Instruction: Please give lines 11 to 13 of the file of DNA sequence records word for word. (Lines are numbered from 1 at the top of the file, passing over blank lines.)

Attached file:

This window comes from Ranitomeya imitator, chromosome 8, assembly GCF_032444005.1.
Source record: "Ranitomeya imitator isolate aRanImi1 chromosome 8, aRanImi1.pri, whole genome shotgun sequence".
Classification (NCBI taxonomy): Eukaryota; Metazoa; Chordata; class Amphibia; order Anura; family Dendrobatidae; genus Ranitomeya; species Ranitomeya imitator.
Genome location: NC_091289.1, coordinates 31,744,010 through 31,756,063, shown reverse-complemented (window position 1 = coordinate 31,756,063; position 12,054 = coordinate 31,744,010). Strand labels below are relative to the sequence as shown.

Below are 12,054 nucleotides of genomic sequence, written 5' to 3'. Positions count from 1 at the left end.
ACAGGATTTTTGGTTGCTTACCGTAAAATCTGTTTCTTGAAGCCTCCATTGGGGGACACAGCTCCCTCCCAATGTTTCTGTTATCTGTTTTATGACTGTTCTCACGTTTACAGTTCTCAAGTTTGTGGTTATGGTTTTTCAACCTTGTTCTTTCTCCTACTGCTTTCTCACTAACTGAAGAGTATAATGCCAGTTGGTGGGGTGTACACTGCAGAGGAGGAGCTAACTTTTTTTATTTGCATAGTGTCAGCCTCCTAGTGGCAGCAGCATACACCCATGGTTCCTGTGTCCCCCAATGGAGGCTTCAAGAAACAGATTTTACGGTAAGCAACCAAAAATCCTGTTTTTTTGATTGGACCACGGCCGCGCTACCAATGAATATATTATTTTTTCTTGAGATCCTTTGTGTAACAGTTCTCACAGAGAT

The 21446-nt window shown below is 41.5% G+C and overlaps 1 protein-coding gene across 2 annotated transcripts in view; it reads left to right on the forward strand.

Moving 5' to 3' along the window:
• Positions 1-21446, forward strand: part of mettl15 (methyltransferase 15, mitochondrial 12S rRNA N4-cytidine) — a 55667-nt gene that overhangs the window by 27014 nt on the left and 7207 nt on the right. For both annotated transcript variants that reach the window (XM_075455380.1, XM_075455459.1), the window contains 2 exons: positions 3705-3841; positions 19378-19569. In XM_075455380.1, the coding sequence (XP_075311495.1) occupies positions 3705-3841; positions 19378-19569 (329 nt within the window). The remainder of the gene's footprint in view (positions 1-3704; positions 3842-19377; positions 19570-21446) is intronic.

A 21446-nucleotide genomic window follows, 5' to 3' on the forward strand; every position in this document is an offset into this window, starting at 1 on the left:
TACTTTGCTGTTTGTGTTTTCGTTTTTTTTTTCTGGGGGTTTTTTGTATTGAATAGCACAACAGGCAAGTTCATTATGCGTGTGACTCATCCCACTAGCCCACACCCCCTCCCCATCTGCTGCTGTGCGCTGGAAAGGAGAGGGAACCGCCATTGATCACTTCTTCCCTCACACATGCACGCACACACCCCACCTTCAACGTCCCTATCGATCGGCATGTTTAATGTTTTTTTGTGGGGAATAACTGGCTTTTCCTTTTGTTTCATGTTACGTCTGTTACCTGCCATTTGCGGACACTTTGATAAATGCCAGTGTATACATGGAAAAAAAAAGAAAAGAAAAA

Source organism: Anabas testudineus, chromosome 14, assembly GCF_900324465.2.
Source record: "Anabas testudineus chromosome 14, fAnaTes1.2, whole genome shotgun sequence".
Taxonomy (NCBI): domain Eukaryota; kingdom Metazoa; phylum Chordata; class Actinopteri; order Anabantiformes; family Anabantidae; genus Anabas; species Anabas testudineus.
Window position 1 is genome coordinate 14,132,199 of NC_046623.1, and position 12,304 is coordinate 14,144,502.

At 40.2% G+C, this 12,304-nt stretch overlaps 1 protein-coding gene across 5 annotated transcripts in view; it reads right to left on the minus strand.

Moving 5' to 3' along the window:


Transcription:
TACTTTGCTGTTTGTGTTTTCGTTTTTTTTTTCTGGGGGTTTTTTGTATTGAATAGCACAACAGGCAAGTTCATTATGCGTGTGACTCATCCCACTAGCCCACACCCCCTCCCCATCTGCTGCTGTGCGCTGGAAAGGAGAGGGAACCGCCATTGATCACTTCTTCCCTCACACATGCACGCACACACCCCACCTTCAACGTCCCTATCGATCGGCATGTTTAATGTTTTTTTGTGGGGAATAACTGGCTTTTCCTTTTGTTTCATGTTACGTCTGTTACCTGCCATTTGCGGACACTTTGATAAATGCCAGTGTATACATGGAAAAAAAAAGAAAAGAAAAA

Source organism: Anabas testudineus, chromosome 14, assembly GCF_900324465.2.
Source record: "Anabas testudineus chromosome 14, fAnaTes1.2, whole genome shotgun sequence".